By Martha H. Patterson
Challenging monolithic photographs of the hot girl as white, well-educated, and politically innovative, this learn makes a speciality of very important neighborhood, ethnic, and sociopolitical changes within the use of the hot lady trope on the flip of the 20 th century. utilizing Charles Dana Gibson's "Gibson women" as some extent of departure, Martha H. Patterson explores how writers corresponding to Pauline Hopkins, Margaret Murray Washington, Sui Sin a long way, Mary Johnston, Edith Wharton, Ellen Glasgow, and Willa Cather challenged and redeployed the hot girl photograph in gentle of alternative "new" conceptions: the "New Negro Woman," the "New Ethics," the "New South," and the "New China."
As she seems in those writers' works, the hot lady either can provide and threatens to impact sociopolitical swap as a client, an instigator of evolutionary and fiscal improvement, and, for writers of colour, an icon of winning assimilation into dominant Anglo-American tradition. interpreting a various array of cultural items, Patterson exhibits how the possible celebratory time period of the recent lady turns into a trope not just of innovative reform, purchaser energy, transgressive femininity, glossy power, and glossy remedy, but additionally of racial and ethnic taxonomies, social Darwinist fight, imperialist ambition, assimilationist pressures, and glossy decay.
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Extra resources for Beyond the Gibson Girl: Reimagining the American New Woman, 1895-1915
In an article for the New York World entitled “Here Is the New Woman” (1895), the newspaper presents a “composite made from the photographs of twelve of the most advanced women of the day” including Elizabeth Cady Stanton, Susan B. Anthony, Francis Willard, Belva Lockwood, and the minister and suffrage leader Anna Howard Shaw. In the accompanying article, the writer concedes that the composite face is “strong” and “intellectual” but laments its “stern, unyielding” aspect, later playfully speculating whether “the Old Man .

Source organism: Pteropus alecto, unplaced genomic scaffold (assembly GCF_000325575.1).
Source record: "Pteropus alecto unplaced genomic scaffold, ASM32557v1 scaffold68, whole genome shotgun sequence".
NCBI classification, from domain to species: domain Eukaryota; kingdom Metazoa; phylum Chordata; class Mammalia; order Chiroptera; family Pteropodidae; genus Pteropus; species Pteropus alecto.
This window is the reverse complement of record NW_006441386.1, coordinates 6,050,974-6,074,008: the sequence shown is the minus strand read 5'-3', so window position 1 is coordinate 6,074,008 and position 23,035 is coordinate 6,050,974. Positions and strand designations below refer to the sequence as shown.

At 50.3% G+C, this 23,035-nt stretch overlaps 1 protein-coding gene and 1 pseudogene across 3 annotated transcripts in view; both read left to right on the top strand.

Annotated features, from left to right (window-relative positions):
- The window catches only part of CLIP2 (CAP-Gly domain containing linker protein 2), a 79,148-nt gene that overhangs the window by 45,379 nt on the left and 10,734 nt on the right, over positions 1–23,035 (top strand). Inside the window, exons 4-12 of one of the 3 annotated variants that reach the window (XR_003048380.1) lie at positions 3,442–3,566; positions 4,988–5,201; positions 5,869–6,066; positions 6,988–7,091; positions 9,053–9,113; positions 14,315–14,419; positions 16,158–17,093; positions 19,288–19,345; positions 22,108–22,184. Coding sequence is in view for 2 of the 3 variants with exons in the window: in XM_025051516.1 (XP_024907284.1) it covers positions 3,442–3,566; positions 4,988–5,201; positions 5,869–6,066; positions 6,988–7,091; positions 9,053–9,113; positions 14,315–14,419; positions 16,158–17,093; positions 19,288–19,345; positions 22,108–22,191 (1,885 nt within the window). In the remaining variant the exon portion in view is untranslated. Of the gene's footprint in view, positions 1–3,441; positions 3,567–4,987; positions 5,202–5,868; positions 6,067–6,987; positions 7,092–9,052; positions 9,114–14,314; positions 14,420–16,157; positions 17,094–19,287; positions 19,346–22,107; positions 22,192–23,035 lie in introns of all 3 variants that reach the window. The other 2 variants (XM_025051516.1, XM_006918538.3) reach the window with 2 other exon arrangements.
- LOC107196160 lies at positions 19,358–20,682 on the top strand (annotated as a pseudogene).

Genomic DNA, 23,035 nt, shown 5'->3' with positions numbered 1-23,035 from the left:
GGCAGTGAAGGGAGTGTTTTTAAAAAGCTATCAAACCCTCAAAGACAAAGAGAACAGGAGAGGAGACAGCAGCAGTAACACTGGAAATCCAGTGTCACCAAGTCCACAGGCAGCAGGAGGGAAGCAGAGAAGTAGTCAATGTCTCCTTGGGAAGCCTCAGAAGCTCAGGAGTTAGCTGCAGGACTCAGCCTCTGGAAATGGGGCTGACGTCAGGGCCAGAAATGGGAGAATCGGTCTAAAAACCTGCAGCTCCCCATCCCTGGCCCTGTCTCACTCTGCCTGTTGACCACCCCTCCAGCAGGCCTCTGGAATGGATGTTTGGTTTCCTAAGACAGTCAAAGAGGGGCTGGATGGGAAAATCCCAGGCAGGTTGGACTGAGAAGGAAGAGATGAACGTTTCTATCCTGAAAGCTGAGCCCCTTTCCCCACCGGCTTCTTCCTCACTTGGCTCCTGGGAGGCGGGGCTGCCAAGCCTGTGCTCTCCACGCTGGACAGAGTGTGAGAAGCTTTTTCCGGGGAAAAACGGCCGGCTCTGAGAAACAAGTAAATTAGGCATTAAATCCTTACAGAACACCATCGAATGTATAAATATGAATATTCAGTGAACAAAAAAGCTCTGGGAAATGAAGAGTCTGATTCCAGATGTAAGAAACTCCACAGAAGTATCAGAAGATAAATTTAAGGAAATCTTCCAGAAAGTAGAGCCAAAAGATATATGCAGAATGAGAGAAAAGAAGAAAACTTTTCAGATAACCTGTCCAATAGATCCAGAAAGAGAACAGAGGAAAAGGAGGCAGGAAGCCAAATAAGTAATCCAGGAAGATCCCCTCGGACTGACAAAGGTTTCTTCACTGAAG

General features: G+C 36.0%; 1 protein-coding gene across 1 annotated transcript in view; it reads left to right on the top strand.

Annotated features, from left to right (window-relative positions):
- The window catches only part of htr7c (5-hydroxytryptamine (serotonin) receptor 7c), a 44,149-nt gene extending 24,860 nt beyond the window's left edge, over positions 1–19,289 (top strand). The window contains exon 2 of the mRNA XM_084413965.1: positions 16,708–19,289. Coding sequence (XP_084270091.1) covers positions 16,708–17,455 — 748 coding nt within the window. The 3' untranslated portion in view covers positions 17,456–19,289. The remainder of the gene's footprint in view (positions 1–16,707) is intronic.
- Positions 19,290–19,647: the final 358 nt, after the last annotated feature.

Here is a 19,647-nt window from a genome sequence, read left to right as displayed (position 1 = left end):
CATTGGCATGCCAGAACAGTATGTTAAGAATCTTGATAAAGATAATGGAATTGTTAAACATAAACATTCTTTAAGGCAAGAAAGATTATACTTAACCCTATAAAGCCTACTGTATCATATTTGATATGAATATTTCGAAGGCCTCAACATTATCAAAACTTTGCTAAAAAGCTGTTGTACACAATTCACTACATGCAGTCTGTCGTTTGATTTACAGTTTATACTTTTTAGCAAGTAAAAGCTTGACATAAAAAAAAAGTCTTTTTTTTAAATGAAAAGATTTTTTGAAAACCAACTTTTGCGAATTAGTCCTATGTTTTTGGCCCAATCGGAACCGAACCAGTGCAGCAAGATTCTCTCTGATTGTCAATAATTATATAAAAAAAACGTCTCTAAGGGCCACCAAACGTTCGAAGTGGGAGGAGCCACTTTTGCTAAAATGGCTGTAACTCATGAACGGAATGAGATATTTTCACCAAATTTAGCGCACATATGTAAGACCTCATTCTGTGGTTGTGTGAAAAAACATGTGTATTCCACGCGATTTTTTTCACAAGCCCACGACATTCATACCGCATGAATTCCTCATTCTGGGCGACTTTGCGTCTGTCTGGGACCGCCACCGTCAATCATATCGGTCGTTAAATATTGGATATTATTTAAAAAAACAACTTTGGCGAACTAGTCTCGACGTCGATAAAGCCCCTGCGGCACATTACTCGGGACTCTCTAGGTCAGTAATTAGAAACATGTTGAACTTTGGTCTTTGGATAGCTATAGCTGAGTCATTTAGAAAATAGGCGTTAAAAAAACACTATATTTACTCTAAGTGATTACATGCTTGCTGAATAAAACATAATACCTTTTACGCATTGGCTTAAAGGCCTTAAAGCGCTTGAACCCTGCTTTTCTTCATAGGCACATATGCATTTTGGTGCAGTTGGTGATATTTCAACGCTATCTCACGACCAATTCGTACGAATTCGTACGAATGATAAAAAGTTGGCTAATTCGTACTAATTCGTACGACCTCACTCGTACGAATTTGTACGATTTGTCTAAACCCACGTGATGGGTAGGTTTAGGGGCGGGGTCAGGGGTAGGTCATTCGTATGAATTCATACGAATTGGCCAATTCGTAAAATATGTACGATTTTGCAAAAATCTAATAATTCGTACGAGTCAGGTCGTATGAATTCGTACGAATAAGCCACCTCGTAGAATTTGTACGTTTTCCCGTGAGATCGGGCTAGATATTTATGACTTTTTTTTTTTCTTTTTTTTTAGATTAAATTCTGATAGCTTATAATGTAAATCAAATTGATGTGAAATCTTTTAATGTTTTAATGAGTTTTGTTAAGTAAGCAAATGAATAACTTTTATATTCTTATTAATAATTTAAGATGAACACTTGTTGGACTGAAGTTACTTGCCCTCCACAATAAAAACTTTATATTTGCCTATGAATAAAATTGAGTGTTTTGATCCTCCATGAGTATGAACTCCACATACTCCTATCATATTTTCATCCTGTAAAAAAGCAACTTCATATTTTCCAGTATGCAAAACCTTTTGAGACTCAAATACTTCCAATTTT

In “A Suffragette’s Husband” (1911), for example, Gibson depicted a bespectacled double-chinned woman casting a stern gaze on her beleaguered but resigned husband, whose dog sits nearby in mute sympathy (Other People). 2 In 1910, for example, it ran a ﬁctional column describing the trials of an ambitious suffragette by “a practical pragmatist, a theoretical Socialist, but as yet . . not . . a connubialist, ‘Miss Priscilla Jawbones,’” whose visage—gaptoothed, dowdy, and bespectacled—accompanied many of her columns (“A New Member” 429).
Indd 33 9/1/05 8:50:34 AM 34 beyond the gibson girl of the race. Working-class women could embrace Gibson Girl images as they sanctioned unchaperoned heterosocial environments. While engaging in emerging forms of commercial entertainment, these women could experiment “with new cultural forms that articulated gender in terms of sexual expressiveness and social interaction with men, linking heterosocial culture to a sense of modernity, individuality, and personal style. Creating this style was an assertion of self, a working-class variant of the ‘New Woman’” (Peiss 6).
Beyond the Gibson Girl: Reimagining the American New Woman, 1895-1915 by Martha H. Patterson
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